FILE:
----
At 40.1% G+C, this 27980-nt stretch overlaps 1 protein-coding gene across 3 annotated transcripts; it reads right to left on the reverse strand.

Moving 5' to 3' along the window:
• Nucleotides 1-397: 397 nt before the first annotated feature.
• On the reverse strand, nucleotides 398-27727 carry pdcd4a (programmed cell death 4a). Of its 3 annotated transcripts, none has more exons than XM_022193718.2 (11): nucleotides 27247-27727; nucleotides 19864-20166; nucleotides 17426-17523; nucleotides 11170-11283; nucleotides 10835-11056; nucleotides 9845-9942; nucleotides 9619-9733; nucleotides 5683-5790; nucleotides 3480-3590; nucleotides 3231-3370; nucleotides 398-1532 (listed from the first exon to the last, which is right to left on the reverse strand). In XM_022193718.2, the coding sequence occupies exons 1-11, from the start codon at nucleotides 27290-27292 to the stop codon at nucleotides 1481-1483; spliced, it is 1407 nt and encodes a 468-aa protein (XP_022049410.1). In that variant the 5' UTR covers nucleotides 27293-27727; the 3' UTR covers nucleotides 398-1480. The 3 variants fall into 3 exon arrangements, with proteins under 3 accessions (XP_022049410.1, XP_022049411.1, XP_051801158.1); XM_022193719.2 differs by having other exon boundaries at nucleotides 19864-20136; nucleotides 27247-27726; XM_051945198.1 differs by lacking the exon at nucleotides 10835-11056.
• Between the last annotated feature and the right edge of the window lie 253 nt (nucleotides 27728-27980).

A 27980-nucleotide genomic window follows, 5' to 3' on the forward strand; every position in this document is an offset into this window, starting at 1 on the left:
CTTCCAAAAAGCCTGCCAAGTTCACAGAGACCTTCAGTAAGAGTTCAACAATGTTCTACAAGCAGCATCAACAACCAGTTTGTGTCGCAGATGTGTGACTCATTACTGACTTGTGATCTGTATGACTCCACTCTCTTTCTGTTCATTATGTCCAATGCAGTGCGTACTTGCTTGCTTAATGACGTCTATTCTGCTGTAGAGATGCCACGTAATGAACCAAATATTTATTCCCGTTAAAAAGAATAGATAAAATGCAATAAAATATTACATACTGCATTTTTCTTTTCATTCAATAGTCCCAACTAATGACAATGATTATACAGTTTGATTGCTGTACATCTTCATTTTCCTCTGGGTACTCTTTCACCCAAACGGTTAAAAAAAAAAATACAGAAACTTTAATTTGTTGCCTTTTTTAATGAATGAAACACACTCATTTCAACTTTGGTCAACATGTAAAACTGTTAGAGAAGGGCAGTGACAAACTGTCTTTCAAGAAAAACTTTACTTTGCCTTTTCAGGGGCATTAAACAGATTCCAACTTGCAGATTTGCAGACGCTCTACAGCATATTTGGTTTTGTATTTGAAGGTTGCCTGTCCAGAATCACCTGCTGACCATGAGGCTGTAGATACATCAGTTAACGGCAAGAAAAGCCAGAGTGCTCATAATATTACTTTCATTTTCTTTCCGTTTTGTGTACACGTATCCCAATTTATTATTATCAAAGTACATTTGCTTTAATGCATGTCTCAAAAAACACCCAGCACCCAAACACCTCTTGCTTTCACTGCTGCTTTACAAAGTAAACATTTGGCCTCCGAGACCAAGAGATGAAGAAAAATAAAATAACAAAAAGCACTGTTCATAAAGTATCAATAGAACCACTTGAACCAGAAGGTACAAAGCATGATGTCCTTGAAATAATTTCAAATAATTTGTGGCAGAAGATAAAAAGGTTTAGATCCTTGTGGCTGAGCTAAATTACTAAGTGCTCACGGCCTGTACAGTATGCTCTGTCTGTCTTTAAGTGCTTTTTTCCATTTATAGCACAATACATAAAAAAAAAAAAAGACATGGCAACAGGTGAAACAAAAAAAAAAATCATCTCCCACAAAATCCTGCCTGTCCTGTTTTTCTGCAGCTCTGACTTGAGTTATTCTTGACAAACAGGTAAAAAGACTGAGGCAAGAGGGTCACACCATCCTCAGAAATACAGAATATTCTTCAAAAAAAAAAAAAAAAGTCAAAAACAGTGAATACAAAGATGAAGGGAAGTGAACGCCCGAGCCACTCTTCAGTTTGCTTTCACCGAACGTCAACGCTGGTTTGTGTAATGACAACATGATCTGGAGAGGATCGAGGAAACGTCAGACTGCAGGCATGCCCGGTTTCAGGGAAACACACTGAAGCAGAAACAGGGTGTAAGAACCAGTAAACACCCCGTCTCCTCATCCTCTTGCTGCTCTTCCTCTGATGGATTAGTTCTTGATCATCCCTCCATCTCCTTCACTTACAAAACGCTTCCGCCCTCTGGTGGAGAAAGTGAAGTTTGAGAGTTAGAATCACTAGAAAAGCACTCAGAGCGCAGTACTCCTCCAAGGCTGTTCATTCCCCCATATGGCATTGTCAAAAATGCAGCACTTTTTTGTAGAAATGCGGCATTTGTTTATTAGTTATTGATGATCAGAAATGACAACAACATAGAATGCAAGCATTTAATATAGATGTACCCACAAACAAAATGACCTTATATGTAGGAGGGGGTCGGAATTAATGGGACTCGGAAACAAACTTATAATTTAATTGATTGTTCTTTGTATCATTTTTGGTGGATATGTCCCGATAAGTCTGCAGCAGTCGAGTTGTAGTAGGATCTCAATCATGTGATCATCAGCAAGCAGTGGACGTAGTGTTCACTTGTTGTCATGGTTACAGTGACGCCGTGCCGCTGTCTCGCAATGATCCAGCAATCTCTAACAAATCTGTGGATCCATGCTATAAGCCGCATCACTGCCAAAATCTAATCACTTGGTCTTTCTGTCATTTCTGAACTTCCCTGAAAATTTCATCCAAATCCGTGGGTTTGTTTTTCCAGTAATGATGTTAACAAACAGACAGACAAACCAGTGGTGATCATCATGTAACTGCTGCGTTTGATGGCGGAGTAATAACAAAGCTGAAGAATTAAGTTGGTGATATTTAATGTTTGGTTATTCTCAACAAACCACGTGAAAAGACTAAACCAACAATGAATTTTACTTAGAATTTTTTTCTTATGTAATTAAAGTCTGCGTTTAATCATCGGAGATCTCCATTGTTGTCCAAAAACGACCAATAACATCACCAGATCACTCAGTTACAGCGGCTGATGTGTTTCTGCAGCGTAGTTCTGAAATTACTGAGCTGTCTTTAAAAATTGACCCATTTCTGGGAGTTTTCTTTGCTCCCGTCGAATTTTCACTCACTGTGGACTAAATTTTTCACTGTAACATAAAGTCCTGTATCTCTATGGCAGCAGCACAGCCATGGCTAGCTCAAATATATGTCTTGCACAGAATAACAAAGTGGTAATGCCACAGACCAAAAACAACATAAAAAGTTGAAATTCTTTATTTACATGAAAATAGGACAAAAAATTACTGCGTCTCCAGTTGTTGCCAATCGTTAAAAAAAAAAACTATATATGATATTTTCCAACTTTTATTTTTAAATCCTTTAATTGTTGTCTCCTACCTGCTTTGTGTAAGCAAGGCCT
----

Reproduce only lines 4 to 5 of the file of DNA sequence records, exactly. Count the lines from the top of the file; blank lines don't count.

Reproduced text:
• On the reverse strand, nucleotides 398-27727 carry pdcd4a (programmed cell death 4a). Of its 3 annotated transcripts, none has more exons than XM_022193718.2 (11): nucleotides 27247-27727; nucleotides 19864-20166; nucleotides 17426-17523; nucleotides 11170-11283; nucleotides 10835-11056; nucleotides 9845-9942; nucleotides 9619-9733; nucleotides 5683-5790; nucleotides 3480-3590; nucleotides 3231-3370; nucleotides 398-1532 (listed from the first exon to the last, which is right to left on the reverse strand). In XM_022193718.2, the coding sequence occupies exons 1-11, from the start codon at nucleotides 27290-27292 to the stop codon at nucleotides 1481-1483; spliced, it is 1407 nt and encodes a 468-aa protein (XP_022049410.1). In that variant the 5' UTR covers nucleotides 27293-27727; the 3' UTR covers nucleotides 398-1480. The 3 variants fall into 3 exon arrangements, with proteins under 3 accessions (XP_022049410.1, XP_022049411.1, XP_051801158.1); XM_022193719.2 differs by having other exon boundaries at nucleotides 19864-20136; nucleotides 27247-27726; XM_051945198.1 differs by lacking the exon at nucleotides 10835-11056.
• Between the last annotated feature and the right edge of the window lie 253 nt (nucleotides 27728-27980).